A child undergoes an x-ray at the Indian Field Hospital, Levels I and II, in Malakal.

The Global guardian of public health

The United Nations, since its inception, has been actively involved in promoting and protecting good health worldwide. Leading that effort within the UN system is the World Health Organization (WHO), whose constitution came into force on 7 April 1948 - a date we now celebrate every year as World Health Day. At the outset, it was decided that WHO’s top priorities would be malaria, women’s and children’s healthtuberculosis, venereal disease, nutrition and environmental pollution. Many of those remain on WHO’s agenda today, in addition to such relatively new diseases as HIV/AIDS, diabetes, cancer and emerging diseases such as SARS (Severe Acute Respiratory Syndrome), Ebola or Zika virus.

In 1948, WHO took over the responsibility for the International Classification of Diseases, which has become the international standard for defining and reporting diseases and health conditions. Since its creation WHO has contributed to many historic achievements in global public health work. Some of them are: 

  • Antibiotics: (1950) The great era of discovery of present-day antibiotics begins, and WHO begins advising countries on their responsible use.
  • Polio: (1988) The Global Polio Eradication Initiative 1988 is established at a time when polio paralyzed more than 350 000 people a year. Since then, polio cases have decreased by more than 99% because of immunization against the disease worldwide.​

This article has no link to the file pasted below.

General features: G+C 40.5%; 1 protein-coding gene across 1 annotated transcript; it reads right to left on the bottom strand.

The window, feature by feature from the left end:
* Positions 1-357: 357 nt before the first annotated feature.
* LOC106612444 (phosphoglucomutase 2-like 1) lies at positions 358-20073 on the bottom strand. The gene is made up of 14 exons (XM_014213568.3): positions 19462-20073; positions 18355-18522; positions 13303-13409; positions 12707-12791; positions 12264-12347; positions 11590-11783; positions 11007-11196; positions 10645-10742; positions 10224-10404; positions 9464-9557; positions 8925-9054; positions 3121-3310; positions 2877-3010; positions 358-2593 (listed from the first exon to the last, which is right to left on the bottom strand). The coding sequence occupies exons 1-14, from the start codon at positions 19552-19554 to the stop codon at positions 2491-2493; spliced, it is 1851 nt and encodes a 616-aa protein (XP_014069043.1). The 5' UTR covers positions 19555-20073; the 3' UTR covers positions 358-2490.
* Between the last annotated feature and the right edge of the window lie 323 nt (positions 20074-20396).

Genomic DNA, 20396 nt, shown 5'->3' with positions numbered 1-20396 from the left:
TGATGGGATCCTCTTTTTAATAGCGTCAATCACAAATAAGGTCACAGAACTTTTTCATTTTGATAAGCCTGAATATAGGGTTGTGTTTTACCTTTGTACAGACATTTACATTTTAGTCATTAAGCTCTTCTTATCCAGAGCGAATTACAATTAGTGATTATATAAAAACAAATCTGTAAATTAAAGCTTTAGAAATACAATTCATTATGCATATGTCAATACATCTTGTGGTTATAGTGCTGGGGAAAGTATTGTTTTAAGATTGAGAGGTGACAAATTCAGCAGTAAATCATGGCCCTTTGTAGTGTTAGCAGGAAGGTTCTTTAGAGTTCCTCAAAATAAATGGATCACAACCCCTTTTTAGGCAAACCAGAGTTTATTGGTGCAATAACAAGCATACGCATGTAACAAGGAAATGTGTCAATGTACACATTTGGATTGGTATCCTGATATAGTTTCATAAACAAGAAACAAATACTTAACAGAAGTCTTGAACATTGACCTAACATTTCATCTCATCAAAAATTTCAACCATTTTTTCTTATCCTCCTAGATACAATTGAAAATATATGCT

• Small Pox: (1979) Following an ambitious 12-year global vaccination campaign led by WHO, smallpox is eradicated.
  • Tuberculosis: (1995) The strategy for reducing the toll of tuberculosis (TB) is launched. At the end of 2013, more than 37 million lives had been saved through TB diagnosis and treatment under this strategy.
  • AIDS, Tuberculosis and Malaria: (2001) The Global Fund to fight AIDS, Tuberculosis and Malaria, a new partnership and funding mechanism initially hosted by WHO, is created in collaboration with other UN agencies and major donors.
  • Children's mortality: (2006) The number of children who die before their fifth birthday declines below 10 million for the first time in recent history.
  • Heart Disease, diabetes, cancer:  (2012) For the first time WHO Member States set global targets to prevent and control heart disease, diabetes, cancer, chronic lung disease and other noncommunicable diseases
  • Ebola virus outbreak: (2014) The biggest outbreak of Ebola virus disease ever experienced in the world strikes West Africa. The WHO Secretariat activates an unprecedented response to the outbreak, deploying thousands of experts and medical equipment; mobilizing foreign medical teams and coordinating creation of mobile laboratories and treatment centres. In 2016 WHO announces zero cases of Ebola in West Africa, but warns that flare-ups of the disease are likely to continue and that countries in the region need to remain vigilant and prepared